gun owners at gun conventions without any background check (Perez). It is shocking that in nine
out of every ten gun crimes, the criminal used guns that were not purchased under their name
(Annadale). For example, two high school kids responsible for the infamous Columbine School
shooting exploited the “gun show loophole” to purchase shotguns and a carbine. It is terrifying
that there is actually a legal loophole that allows people to bypass background checks to get these

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weapons. A strict gun law would ensure the safety of innocent people by taking away the
weapons used to kill them.
Additionally, American citizens do not handle guns in a responsible manner. According
to a survey supported by the Swiss government, America boasts the most accidental gun deaths
in the world at 0.27 deaths per 100,000 people (U.S. Gun Facts, Figures, and the Law). It is also
shocking that 34% of American children live in houses that have firearms (Cochran). In
Georgetown, Maryland an eight year old boy shot a girl in the arm while playing with a gun
during school (Cochran). The sheer irresponsibility of Americans with their guns is baffling. All
of the evidence presented so far indicates that we as a country are not responsible enough to
possess and use firearms in a safe and proper manner. Stricter gun laws would solve this problem
and in the process save many people from getting killed or injured.
Although there are a few legitimate groups who must carry guns such as military, police,
and security forces, there is simply no need for civilians to carry them. Some gun advocates
claim that they carry guns around as a form of self protection. However, this has been
scientifically proven to be untrue. A study done by the University of Pennsylvania on 677
shootings over the span of two and a half years indicates that people who carry guns are 4.5
times more likely to be shot than an unarmed person, and 4.2 times more likely to be killed by a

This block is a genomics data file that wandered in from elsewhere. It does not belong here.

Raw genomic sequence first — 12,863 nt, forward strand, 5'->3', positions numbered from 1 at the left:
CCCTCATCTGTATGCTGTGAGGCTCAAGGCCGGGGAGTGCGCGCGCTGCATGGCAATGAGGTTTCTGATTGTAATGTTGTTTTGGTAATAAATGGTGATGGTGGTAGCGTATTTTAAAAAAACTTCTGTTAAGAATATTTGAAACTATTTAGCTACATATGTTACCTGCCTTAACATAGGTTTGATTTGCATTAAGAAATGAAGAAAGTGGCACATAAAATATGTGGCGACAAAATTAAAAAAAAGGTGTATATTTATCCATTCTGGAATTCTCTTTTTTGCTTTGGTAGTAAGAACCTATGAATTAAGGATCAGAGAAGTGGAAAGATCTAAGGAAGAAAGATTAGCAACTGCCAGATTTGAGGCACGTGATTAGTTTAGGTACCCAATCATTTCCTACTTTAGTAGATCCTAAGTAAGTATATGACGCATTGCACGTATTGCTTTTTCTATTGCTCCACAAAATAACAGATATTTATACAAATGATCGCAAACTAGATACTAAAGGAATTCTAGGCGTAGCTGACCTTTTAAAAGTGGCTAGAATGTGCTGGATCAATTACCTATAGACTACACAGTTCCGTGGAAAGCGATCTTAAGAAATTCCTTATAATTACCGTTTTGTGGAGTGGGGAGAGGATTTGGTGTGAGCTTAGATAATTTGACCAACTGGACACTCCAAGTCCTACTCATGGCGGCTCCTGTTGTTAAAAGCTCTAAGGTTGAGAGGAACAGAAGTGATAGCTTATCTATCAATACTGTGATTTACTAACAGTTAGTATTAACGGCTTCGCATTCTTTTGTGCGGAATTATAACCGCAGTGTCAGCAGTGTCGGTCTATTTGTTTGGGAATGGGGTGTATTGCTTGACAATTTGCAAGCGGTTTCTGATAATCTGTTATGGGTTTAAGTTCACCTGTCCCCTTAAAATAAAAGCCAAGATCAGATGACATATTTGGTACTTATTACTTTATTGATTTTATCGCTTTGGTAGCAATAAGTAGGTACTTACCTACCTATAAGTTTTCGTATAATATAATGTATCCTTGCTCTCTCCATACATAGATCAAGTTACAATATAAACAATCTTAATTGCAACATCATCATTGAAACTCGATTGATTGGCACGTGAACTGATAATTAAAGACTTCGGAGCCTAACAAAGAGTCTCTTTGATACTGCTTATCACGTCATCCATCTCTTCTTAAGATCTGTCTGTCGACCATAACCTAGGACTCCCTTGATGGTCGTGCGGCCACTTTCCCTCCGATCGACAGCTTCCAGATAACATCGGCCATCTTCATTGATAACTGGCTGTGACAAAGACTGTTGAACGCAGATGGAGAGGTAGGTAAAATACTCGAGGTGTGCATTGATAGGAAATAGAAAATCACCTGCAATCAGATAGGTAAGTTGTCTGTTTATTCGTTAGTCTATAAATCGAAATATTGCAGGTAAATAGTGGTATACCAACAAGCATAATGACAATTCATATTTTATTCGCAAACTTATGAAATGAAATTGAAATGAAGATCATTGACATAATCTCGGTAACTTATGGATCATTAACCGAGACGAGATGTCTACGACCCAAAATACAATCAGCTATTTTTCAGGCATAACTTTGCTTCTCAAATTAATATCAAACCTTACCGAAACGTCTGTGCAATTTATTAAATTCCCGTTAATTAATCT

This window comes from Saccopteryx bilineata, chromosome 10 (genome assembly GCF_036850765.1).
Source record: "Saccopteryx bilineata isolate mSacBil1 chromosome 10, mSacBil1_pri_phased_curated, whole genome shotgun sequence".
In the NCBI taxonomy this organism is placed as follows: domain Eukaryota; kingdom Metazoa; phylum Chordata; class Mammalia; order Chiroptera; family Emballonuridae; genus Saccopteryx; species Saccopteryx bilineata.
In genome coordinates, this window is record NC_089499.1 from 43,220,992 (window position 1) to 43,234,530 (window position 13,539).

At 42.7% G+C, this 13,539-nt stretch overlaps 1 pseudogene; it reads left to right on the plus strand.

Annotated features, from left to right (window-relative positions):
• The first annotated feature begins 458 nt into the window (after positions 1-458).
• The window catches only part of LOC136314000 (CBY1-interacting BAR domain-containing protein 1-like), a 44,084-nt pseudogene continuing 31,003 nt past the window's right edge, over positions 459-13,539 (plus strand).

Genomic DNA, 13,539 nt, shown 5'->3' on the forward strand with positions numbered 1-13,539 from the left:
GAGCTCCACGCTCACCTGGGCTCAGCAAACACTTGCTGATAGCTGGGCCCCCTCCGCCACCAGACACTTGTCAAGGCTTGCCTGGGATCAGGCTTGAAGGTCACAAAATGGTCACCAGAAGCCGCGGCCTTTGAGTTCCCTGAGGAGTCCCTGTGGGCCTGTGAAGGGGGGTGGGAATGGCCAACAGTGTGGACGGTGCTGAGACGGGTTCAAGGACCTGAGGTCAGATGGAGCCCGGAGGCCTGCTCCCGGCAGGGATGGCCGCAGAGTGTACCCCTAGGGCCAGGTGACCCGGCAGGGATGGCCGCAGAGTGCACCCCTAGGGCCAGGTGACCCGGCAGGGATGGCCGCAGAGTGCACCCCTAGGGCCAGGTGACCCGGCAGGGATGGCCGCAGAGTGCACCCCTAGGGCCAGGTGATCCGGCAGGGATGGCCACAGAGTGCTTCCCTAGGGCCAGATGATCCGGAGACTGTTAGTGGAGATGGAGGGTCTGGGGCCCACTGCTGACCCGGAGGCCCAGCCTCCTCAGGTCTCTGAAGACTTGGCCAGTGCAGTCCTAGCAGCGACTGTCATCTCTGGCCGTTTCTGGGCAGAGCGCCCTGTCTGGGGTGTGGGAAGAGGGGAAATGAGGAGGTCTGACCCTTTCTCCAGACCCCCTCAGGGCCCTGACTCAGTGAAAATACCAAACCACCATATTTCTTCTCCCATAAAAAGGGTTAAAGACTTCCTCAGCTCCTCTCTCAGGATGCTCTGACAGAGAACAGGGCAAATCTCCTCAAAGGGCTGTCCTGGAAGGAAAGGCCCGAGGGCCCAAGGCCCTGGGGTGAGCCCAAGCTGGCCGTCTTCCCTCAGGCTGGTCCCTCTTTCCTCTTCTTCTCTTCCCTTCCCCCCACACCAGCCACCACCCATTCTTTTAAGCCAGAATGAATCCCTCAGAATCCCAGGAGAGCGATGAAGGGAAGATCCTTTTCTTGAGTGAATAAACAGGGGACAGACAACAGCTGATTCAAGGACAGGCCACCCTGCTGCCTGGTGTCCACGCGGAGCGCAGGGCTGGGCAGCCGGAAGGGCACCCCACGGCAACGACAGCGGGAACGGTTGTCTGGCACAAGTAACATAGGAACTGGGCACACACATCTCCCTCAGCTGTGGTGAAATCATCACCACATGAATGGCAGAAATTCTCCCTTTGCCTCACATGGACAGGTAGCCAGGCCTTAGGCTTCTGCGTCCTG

gun (Callaway). The author claims that the reason for these statistics is that guns give people

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false senses of empowerment that make them overreact in volatile situations (Callaway).
Carrying a gun is more like painting a bull’s eye on oneself rather than self defense, especially
when it might foster delusions of empowerment. Even science discourages gun possession, by
enacting stricter gun laws we can ensure public safety.
Gun advocates also claim that current gun laws are restrictive enough. However, it is
surprising that some states do not require firearms registrations or even limits on the types of
firearms a person can own. Especially in the southern states such as Texas, a person can legally
own automatic rifles or semi-automatic guns given they do not possess certain features such as
an extended ammunition magazine (Texas Gun Law Made Simple). Alaska has similarly loose
gun laws where a gun license and state background check is not required to buy a gun (Flynn). It
is baffling that gun advocates can still consider such lax gun laws as too restrictive. Such loose
laws can easily be abused, however with stricter gun laws we can avert this recipe for disaster.
There will always be twisted individuals as well as criminals who will abuse the Second
Amendment. We have to step back and stop thinking so rigidly. Is following the Constitution
word for word worth the lives of innocent children? We must also question the amount of
“self-defense” a gun provides, when a person carrying a gun is four times more likely to be shot
and killed than a normal person. Though I understand that the Second Amendment is a civil right
and clearly stated in the Constitution; I do not think it is too much to ask to limit this freedom for

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a safer environment where we do not have to constantly worry about crazed gunmen. After all,
we would never want our children to grow up in a country where they are constantly in danger of
being shot.